You are writing what you think is a terrific story. You have done all your research – you think. Then, you find something crucial in your plot just would not happen in real life. You do have some leeway in fantasy and science fiction, but I’m referring to mysteries, romance, historical fiction and other commercial fiction, as well as literary. Let’s say you are writing historical fiction and a real-life character, well-known from the time you are writing in, is a part of your plot – maybe even crucial to the story.
But you goofed. Your story is set in the same time as this historical character lived, but you have just found out in re-checking your research, that no way could your famous historical character be in such and such a place when you have placed him there. At that time, he was living in France and your story takes place in England. You have set your story in the Victorian era, so you can’t just have your character take an airplane from France to England.
What can you do?
Delete this historical character from your story completely? Keep him in, but just as a reference to the times and something in your plot (music, government? Move some of your plot to take place in France? Change the historical time of your plot? Or?
Whatever you choose to do, it will require some re-writing. But you need to be accurate. True, for the purpose of your story, you have some leeway, but you can’t lie about history. If it were me, I would go for moving some of the plot to France, unless I decided this historical character didn’t need to play an active role in your plot.
I don’t write history – exactly. But my Beyond mysteries take place in the late 1990s, although the current one I’m writing just gets into the 21st century. So for police procedure and anything else – such as computers and cell phones, and medical (as there is some of that in the story) have to be what they were like back then. So I have to be careful with all that – including laws and even the names of courts. Gets tricky.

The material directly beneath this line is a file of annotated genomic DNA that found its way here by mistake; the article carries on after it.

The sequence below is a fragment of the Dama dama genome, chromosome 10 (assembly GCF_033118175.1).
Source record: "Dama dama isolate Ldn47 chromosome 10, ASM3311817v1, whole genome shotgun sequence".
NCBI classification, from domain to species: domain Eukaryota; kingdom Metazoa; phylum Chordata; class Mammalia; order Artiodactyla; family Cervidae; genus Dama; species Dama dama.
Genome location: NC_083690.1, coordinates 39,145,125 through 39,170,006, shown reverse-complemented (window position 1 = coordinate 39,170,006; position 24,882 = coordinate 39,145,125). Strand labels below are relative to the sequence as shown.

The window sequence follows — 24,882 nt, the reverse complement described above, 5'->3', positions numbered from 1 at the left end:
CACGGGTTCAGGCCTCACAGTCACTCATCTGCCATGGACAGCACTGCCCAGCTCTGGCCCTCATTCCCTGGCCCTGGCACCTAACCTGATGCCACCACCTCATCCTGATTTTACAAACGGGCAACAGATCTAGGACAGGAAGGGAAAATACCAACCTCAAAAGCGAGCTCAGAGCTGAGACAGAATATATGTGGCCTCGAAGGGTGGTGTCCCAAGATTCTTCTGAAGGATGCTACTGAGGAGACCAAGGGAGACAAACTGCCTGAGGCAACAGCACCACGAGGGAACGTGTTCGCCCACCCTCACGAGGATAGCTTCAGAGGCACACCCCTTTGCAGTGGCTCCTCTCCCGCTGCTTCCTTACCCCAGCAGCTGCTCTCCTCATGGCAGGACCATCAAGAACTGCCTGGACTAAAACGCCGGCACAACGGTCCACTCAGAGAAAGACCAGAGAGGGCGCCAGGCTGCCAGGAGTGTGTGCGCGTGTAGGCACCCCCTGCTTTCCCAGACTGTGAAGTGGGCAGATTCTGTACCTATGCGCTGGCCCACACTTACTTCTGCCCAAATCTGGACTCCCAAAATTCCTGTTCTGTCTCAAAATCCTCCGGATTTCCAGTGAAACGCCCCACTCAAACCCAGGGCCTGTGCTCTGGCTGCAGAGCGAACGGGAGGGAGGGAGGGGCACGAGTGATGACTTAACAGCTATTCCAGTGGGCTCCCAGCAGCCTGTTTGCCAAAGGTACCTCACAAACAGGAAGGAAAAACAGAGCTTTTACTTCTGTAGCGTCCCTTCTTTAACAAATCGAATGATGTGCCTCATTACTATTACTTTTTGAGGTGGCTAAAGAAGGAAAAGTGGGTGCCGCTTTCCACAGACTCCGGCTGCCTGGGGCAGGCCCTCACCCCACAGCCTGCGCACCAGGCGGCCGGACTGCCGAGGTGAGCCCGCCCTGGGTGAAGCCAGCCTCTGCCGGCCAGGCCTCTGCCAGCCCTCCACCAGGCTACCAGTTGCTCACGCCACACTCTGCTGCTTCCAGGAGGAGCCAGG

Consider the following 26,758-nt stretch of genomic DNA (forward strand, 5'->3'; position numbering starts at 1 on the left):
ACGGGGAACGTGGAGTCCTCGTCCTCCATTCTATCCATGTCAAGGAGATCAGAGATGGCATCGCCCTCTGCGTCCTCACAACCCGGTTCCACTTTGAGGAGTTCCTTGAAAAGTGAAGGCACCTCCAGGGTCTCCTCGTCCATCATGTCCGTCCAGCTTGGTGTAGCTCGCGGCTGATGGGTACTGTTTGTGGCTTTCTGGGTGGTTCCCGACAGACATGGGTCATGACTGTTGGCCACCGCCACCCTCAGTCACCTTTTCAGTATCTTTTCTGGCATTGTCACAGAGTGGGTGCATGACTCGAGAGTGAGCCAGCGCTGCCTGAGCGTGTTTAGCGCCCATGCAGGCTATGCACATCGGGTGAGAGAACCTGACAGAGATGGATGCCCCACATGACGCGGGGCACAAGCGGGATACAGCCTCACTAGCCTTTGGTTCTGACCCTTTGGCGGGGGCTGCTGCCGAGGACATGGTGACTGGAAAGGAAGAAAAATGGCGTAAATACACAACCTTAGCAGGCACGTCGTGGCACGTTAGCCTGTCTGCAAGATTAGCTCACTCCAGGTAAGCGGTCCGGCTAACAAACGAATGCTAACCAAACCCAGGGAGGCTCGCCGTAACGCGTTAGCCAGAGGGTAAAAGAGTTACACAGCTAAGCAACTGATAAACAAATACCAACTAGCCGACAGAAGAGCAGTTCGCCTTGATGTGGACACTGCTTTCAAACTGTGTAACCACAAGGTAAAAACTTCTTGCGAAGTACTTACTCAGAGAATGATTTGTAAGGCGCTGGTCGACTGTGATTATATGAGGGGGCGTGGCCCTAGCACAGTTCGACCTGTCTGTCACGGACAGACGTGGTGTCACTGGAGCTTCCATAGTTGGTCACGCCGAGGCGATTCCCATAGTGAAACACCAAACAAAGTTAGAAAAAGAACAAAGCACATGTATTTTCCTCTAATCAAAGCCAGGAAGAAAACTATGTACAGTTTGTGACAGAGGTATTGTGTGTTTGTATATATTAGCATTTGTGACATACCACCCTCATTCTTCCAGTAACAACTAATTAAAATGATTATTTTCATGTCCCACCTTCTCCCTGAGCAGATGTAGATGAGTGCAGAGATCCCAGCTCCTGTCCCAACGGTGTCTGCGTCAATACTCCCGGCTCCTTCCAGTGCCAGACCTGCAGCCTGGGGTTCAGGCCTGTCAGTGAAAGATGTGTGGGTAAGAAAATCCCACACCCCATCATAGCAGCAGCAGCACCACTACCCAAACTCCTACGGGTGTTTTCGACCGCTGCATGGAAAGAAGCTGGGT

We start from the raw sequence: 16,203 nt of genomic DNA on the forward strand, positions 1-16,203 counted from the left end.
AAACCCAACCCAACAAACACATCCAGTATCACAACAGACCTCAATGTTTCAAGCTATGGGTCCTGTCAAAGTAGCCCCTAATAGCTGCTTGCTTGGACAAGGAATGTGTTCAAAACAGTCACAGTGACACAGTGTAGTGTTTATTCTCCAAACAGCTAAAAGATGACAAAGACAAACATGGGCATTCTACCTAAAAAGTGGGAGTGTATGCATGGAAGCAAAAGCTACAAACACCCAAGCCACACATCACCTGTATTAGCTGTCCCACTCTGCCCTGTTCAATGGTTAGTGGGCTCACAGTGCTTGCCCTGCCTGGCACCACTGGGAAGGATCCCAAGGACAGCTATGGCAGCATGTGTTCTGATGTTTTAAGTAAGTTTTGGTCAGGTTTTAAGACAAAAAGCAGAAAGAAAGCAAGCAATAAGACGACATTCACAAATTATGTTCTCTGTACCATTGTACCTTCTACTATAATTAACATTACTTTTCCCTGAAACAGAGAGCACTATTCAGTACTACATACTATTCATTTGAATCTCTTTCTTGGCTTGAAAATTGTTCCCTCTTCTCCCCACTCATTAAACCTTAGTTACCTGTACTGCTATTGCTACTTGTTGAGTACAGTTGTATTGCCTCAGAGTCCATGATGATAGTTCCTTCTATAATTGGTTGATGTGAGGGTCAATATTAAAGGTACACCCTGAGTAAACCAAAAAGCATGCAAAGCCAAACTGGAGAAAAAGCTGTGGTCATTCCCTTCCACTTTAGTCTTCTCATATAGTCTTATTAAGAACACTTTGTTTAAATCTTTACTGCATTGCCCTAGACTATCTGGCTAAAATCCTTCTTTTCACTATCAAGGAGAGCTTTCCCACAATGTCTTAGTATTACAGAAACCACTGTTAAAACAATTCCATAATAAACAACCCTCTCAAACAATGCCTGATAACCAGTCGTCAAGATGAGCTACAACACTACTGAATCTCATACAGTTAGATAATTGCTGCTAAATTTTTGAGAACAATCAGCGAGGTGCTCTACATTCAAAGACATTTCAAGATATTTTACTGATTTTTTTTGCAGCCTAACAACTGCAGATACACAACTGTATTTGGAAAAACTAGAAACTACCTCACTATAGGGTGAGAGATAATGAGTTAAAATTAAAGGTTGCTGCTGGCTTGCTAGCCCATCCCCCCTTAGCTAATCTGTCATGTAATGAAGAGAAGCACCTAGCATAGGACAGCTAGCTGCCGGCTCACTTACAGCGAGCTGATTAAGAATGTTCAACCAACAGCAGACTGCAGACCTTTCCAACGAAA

Currently I am fact-checking my research as it is incorporated into the novel. One of the characters suffers from a concussion. Fortunately there is a lot of information about concussions, both on the Internet (I’m referring to respected medical sites such as the Mayo Clinic) and books on the subject because of the current concern about sports-related injuries – many concussions.
The problem here is to make sure what the medical professionals do now was done in 1999. And also my character’s concussion is not from a sports injury.
Fortunately, the books on sports concussions go into details about past diagnoses and treatments. Studies and the like posted on the Internet often have references footnoted by number. (they all should have references), and I can cross-check the dates on those with the information in the study text.)
I also checked to see how the person’s head was “x-rayed” and found that CAT scans were around in 1999 – in fact they started being used widely in 1980. So my character had a CAT scan.
It never hurts to double-check your research. And remember, you may think you have done all your research before you write, but you probably haven’t. As you develop your story, “things” come up that you have to check on.
Now, I have to go back and research something in my novel’s climax for what one character does. What would she be charged with or would she be charged with anything? And in 1999, not 2016.
Back to my police consultant and to the Canadian Criminal Code in 1999. That might mean a copy of the CCC for a year or two before that, unless amendments were made and published in 1999.
But whatever the correct answer is, I should be able to change that part of my plot as needed.
Sharon A. Crawford